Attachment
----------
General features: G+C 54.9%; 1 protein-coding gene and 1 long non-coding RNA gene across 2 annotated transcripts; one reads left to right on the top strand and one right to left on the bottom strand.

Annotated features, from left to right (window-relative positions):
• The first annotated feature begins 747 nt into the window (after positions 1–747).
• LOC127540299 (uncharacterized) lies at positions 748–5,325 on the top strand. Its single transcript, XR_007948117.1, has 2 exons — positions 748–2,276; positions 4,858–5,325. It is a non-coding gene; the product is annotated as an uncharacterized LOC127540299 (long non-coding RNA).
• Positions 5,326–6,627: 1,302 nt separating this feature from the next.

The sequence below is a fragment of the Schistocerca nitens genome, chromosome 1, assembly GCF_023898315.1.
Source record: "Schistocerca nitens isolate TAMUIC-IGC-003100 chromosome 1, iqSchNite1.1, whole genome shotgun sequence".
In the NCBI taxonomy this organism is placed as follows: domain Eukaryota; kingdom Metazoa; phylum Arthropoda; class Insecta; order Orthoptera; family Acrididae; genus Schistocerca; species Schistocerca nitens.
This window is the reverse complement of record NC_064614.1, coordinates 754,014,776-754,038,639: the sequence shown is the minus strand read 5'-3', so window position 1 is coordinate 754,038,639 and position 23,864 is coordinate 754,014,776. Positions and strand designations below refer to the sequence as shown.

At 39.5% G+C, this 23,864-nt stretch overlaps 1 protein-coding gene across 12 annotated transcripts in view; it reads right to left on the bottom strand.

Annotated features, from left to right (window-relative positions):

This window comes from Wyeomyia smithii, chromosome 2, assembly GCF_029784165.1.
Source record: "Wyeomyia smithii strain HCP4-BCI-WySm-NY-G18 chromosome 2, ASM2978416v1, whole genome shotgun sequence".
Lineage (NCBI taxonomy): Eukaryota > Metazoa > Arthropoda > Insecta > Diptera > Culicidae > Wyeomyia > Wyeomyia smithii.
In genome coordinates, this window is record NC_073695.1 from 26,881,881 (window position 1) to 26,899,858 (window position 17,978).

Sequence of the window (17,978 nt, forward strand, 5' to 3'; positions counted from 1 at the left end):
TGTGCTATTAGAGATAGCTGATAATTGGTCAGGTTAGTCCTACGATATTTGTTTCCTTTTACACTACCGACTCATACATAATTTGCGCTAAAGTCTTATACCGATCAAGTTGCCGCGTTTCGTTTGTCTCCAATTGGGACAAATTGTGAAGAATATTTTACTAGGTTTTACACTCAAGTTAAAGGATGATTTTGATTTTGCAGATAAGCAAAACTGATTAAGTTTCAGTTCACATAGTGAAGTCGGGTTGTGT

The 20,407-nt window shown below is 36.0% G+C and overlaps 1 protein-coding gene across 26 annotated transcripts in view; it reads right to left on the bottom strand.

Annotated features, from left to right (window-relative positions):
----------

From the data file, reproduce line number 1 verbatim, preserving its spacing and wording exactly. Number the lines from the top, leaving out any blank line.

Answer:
General features: G+C 54.9%; 1 protein-coding gene and 1 long non-coding RNA gene across 2 annotated transcripts; one reads left to right on the top strand and one right to left on the bottom strand.